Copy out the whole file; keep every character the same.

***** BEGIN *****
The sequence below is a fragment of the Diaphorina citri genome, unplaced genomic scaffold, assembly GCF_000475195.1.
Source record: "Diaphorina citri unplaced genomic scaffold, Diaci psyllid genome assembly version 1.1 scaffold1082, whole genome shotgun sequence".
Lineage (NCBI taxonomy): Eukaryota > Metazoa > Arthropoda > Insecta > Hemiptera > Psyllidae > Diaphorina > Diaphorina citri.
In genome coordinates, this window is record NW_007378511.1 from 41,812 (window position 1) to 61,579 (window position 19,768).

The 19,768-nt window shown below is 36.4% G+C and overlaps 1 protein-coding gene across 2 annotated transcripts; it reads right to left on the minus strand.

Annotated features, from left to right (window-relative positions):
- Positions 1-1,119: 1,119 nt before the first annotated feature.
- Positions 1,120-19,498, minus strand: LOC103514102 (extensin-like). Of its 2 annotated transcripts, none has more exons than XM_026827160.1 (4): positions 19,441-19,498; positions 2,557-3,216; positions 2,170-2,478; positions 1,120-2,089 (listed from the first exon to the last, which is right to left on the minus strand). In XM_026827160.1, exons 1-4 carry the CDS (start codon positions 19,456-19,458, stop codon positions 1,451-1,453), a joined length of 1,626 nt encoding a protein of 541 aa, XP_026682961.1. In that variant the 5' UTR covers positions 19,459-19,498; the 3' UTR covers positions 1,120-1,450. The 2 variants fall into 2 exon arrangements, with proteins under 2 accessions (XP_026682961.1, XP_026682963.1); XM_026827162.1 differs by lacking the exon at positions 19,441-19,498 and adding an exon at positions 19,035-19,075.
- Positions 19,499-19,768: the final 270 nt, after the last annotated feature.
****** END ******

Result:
The sequence below is a fragment of the Diaphorina citri genome, unplaced genomic scaffold, assembly GCF_000475195.1.
Source record: "Diaphorina citri unplaced genomic scaffold, Diaci psyllid genome assembly version 1.1 scaffold1082, whole genome shotgun sequence".
Lineage (NCBI taxonomy): Eukaryota > Metazoa > Arthropoda > Insecta > Hemiptera > Psyllidae > Diaphorina > Diaphorina citri.
In genome coordinates, this window is record NW_007378511.1 from 41,812 (window position 1) to 61,579 (window position 19,768).

The 19,768-nt window shown below is 36.4% G+C and overlaps 1 protein-coding gene across 2 annotated transcripts; it reads right to left on the minus strand.

Annotated features, from left to right (window-relative positions):
- Positions 1-1,119: 1,119 nt before the first annotated feature.
- Positions 1,120-19,498, minus strand: LOC103514102 (extensin-like). Of its 2 annotated transcripts, none has more exons than XM_026827160.1 (4): positions 19,441-19,498; positions 2,557-3,216; positions 2,170-2,478; positions 1,120-2,089 (listed from the first exon to the last, which is right to left on the minus strand). In XM_026827160.1, exons 1-4 carry the CDS (start codon positions 19,456-19,458, stop codon positions 1,451-1,453), a joined length of 1,626 nt encoding a protein of 541 aa, XP_026682961.1. In that variant the 5' UTR covers positions 19,459-19,498; the 3' UTR covers positions 1,120-1,450. The 2 variants fall into 2 exon arrangements, with proteins under 2 accessions (XP_026682961.1, XP_026682963.1); XM_026827162.1 differs by lacking the exon at positions 19,441-19,498 and adding an exon at positions 19,035-19,075.
- Positions 19,499-19,768: the final 270 nt, after the last annotated feature.